The fact of the matter is, as Wetzel rightly points out, Sandusky’s victims were heroes for coming forward.  It’s tough to “out” yourself as a victim of sexual abuse, particularly if you’re a young man who’s been abused by an older man in a position of trust.  It’s a good thing these young men stayed the course, even though it seemed to me from the testimony that some of the victims seemed far more credible than others (as defense attorney Amendola said). 

I hope that if I’d have been outside that courtroom, I’d not have cheered for Sandusky going to jail for the rest of his life.  Instead, I hope I’d have prayed for him — unrepentant sinner though he is — because as I said before, pedophiles are usually not born.  They are made.

Written by Barb Caffrey

June 22, 2012 at 10:58 pm

7 Responses

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  1. Well, I’m not so sure about certain things…

    Pedophilia falls into a similar category as say, depression. It’s not necessarily a genetic marker to pass it to the next generation, but, certain bloodlines may be more prone to one or the other.

    Pedophilia is defined as an adult’s natural sexual attraction to children. Because there could be a parent or grandparent who is also a pedophile, it is greatly possible that Sandusky could have been a child sex abuse victim himself, but, because there may not have been a pedophile, it’s possible that he may just be a pedophile, because he is sexually attracted to children. Pedophilia can happen with or without previous sex abuse of the perpetrator.

    Those without the natural attraction, on the other hand, would fall under child molester, because it’s not about the sexual attraction, it’s about the fact that this person has been a victim (and while most likely sex abuse, could be ANY abuse), and hasn’t gotten past certain issues, and the more it gets bottled up, the more resentful, and thus feels the need to share the misery. They may be great at the pretend normal outside of causing abuse.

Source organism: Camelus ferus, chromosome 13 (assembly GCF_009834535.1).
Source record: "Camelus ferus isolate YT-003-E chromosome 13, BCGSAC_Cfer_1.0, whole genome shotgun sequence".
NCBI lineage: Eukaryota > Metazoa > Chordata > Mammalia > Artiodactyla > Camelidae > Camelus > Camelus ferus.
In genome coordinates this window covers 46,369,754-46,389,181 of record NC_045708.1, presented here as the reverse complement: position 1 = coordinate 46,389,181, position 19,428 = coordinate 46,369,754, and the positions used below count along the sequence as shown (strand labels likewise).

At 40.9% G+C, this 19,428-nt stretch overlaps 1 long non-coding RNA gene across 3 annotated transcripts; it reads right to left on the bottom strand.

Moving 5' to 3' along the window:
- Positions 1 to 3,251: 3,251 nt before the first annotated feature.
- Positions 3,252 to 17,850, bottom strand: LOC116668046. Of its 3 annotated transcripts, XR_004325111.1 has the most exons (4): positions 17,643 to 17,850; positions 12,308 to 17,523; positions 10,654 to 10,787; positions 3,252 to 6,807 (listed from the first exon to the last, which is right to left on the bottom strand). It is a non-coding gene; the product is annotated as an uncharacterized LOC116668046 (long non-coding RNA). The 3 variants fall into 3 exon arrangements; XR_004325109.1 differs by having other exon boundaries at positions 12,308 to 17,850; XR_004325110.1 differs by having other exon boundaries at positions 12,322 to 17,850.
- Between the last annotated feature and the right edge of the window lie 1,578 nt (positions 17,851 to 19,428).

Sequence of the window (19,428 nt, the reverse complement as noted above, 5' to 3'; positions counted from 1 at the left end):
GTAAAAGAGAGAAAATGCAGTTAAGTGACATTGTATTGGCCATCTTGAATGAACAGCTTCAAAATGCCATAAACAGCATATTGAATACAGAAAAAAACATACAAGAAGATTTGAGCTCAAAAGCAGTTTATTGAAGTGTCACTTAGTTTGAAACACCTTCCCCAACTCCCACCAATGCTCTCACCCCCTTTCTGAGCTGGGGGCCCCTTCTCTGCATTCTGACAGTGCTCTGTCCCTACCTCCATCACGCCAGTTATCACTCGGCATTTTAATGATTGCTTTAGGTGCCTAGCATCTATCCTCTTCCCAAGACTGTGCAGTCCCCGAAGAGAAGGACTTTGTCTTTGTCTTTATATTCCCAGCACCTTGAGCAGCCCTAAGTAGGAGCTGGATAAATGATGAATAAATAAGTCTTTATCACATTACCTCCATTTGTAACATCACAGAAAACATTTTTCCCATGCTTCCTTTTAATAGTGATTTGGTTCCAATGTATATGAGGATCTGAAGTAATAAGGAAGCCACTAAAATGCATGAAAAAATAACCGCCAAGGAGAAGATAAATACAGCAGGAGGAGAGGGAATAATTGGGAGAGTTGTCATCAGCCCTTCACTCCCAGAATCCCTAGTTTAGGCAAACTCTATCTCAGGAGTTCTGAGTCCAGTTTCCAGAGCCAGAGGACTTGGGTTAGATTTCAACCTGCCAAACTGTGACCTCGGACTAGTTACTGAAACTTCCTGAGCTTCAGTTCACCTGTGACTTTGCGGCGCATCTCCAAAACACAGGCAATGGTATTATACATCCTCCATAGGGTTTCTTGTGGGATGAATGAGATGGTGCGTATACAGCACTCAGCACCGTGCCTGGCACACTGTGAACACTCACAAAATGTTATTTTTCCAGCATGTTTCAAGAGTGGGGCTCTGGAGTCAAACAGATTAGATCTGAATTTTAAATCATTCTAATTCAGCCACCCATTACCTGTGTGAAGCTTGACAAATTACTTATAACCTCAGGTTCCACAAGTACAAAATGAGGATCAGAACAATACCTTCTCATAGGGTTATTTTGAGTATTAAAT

As for police officers making more of the stories than what were there… Just remember, all law enforcement are peace officers. Victims are NOT the ones who broke the peace, and I find that it is refreshing that for once, we’re playing UP the trauma of our sex abuse survivors, rather than playing them down in favor of the perpetrator’s reputation at hand…

    When at least 10 former victims come up, no matter how strong their testimony, I have to wonder, how many victims didn’t, or worse yet, COULDN’T come forward because it is all that much more traumatizing for those who aren’t ready to speak up yet? Those who came forward and testified are now survivors, not victims. I hope the day comes that they are more than survivors, but thrivers.

    Just remember, the average pedophile and/or child molester sexually assaults on average 250 or so children. Please check out the websites for RAINN and the Department of Justice for more info…

    And then, as for the applause after the ruling, I don’t see it as a cheer for the fact that Sandusky lost and will be locked up for life, but more like the fact that it is a celebration for the fact that the victims have won, thus protecting future victims that this man potentially could have terrorized.


    June 24, 2012 at 3:18 am

    • Lika, one of my FB buddies told me that she thought the cheer was a simple release of emotion, equivalent to “Hallelujah!” rather than cheering, _per se_. I’d like to believe that’s true, or that your take on it is true . . . probably both of your takes are true _and_ the more primitive, “Stick it to ’em!” response is what’s going on there, though.

      All that said, notice I said in my updated blog that there were ten _known_ victims. There undoubtedly were many more. One of Sandusky’s own adopted sons claims now that he, too, was a victim . . . it’s possible many, many people were hurt by this man.

      I’m glad he’s going to jail for the rest of his life (Jerry Sandusky). I hope this will give the victims some comfort. But it’s wrong that it took this long for Sandusky to finally be charged with something, considering that at least five times before (from Yahoo sports columnist Dan Wetzel’s count), someone tried to do something about this and it got brushed aside. (Many more victims got hurt that way, so that was very bad policy.)